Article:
It’s important to understand that even though atheists and agnostics can be “moral,” they have no ultimate authoritative basis for their morality. When an atheist or agnostic calls something “right”or “wrong”or “good”or “evil,” they are borrowing from a biblical worldview in order to make that statement. Think about it: If we are simply the by-product of evolution and no better than animals, then why should anyone behave morally? In that case, what or who defines right from wrong? Ultimately, this kind of thinking leads to “everyone doing what is right in his own eyes” (Judges 21:25), which is exactly where our culture is rapidly sliding.
So he’s willing to concede that atheists can act morally, but he has to say something to salvage his sense of superiority. He has two arguments.
But they don’t have a higher authority telling them to be good!I would think having an autonomous sense of right and wrong would be superior to requiring someone else to tell you what you should do. I would especially think it superior when there isn’t actually anyone else — it’s just a voice in your head that you use to justify any of your actions.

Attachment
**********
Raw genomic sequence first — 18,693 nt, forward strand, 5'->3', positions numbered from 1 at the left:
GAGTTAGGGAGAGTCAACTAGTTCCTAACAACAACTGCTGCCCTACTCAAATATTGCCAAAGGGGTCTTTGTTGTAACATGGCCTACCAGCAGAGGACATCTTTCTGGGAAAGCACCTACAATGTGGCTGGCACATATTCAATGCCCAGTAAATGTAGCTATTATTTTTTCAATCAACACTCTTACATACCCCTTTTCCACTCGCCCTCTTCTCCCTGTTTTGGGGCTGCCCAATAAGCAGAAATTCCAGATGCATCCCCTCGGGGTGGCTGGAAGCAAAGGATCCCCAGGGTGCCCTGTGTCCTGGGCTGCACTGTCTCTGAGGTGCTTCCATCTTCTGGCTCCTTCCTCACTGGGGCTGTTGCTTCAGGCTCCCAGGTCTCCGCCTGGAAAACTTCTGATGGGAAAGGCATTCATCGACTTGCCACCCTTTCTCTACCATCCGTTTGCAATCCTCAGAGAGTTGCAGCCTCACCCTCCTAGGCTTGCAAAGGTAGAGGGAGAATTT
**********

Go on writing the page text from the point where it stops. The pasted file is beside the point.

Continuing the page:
What morality they have they borrow from the Bible!That makes no sense at all. If my morality comes from the Bible, how come I think the Bible is so wrong about so many things? Why does Ken Ham make moral decisions — opposing gay rights, maintaining the inferiority of women, denying science and reality — that he claims are biblically based, but that I disagree with categorically?
He’s also wrong about it leading to
everyone doing what is right in his own eyes. It leads to everyone doing what is right in the eyes of their community — other people — and trying to do what makes life better for themselves and others.
Unless, of course, you’re some kind of libertarian dork. You have the option to be an entirely selfish jerk, and no god is going to stop you, but I think that position is ultimately self-defeating.